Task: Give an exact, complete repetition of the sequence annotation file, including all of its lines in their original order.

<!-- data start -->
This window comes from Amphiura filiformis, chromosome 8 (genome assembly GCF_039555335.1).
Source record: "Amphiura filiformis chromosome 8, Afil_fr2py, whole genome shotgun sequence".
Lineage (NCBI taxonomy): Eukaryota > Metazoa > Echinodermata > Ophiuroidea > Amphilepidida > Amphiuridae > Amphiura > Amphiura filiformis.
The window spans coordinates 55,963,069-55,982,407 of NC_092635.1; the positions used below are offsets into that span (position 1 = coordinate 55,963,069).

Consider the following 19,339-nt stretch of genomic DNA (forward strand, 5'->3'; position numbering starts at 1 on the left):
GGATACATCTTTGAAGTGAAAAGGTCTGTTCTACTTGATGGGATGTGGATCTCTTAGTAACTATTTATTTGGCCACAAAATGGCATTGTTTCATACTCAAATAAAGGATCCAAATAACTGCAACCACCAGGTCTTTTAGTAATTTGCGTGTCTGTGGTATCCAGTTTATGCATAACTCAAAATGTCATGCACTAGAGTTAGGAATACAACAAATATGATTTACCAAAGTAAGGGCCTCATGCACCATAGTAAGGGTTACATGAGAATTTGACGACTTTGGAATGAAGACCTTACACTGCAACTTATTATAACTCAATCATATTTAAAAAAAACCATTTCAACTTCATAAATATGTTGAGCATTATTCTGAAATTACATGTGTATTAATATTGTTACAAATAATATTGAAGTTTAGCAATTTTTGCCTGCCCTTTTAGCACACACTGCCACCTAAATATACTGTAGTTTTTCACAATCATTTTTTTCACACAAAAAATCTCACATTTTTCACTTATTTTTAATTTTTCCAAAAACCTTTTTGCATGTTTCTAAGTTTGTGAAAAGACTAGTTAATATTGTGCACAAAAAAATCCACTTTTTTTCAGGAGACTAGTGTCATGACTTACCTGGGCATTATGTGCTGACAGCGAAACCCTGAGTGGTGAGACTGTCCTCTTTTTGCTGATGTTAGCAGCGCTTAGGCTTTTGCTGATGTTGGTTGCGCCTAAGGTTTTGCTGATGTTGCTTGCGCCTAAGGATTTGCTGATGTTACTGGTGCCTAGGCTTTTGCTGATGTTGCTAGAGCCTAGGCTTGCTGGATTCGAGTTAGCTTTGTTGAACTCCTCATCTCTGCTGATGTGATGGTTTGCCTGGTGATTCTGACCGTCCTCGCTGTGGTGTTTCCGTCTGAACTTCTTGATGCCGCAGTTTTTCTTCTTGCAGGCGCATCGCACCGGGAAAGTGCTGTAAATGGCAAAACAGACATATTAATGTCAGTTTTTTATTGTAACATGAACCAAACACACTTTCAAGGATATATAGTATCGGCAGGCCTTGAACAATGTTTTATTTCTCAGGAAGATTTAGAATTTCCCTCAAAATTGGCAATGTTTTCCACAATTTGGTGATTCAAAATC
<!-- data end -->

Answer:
This window comes from Amphiura filiformis, chromosome 8 (genome assembly GCF_039555335.1).
Source record: "Amphiura filiformis chromosome 8, Afil_fr2py, whole genome shotgun sequence".
Lineage (NCBI taxonomy): Eukaryota > Metazoa > Echinodermata > Ophiuroidea > Amphilepidida > Amphiuridae > Amphiura > Amphiura filiformis.
The window spans coordinates 55,963,069-55,982,407 of NC_092635.1; the positions used below are offsets into that span (position 1 = coordinate 55,963,069).

Consider the following 19,339-nt stretch of genomic DNA (forward strand, 5'->3'; position numbering starts at 1 on the left):
GGATACATCTTTGAAGTGAAAAGGTCTGTTCTACTTGATGGGATGTGGATCTCTTAGTAACTATTTATTTGGCCACAAAATGGCATTGTTTCATACTCAAATAAAGGATCCAAATAACTGCAACCACCAGGTCTTTTAGTAATTTGCGTGTCTGTGGTATCCAGTTTATGCATAACTCAAAATGTCATGCACTAGAGTTAGGAATACAACAAATATGATTTACCAAAGTAAGGGCCTCATGCACCATAGTAAGGGTTACATGAGAATTTGACGACTTTGGAATGAAGACCTTACACTGCAACTTATTATAACTCAATCATATTTAAAAAAAACCATTTCAACTTCATAAATATGTTGAGCATTATTCTGAAATTACATGTGTATTAATATTGTTACAAATAATATTGAAGTTTAGCAATTTTTGCCTGCCCTTTTAGCACACACTGCCACCTAAATATACTGTAGTTTTTCACAATCATTTTTTTCACACAAAAAATCTCACATTTTTCACTTATTTTTAATTTTTCCAAAAACCTTTTTGCATGTTTCTAAGTTTGTGAAAAGACTAGTTAATATTGTGCACAAAAAAATCCACTTTTTTTCAGGAGACTAGTGTCATGACTTACCTGGGCATTATGTGCTGACAGCGAAACCCTGAGTGGTGAGACTGTCCTCTTTTTGCTGATGTTAGCAGCGCTTAGGCTTTTGCTGATGTTGGTTGCGCCTAAGGTTTTGCTGATGTTGCTTGCGCCTAAGGATTTGCTGATGTTACTGGTGCCTAGGCTTTTGCTGATGTTGCTAGAGCCTAGGCTTGCTGGATTCGAGTTAGCTTTGTTGAACTCCTCATCTCTGCTGATGTGATGGTTTGCCTGGTGATTCTGACCGTCCTCGCTGTGGTGTTTCCGTCTGAACTTCTTGATGCCGCAGTTTTTCTTCTTGCAGGCGCATCGCACCGGGAAAGTGCTGTAAATGGCAAAACAGACATATTAATGTCAGTTTTTTATTGTAACATGAACCAAACACACTTTCAAGGATATATAGTATCGGCAGGCCTTGAACAATGTTTTATTTCTCAGGAAGATTTAGAATTTCCCTCAAAATTGGCAATGTTTTCCACAATTTGGTGATTCAAAATC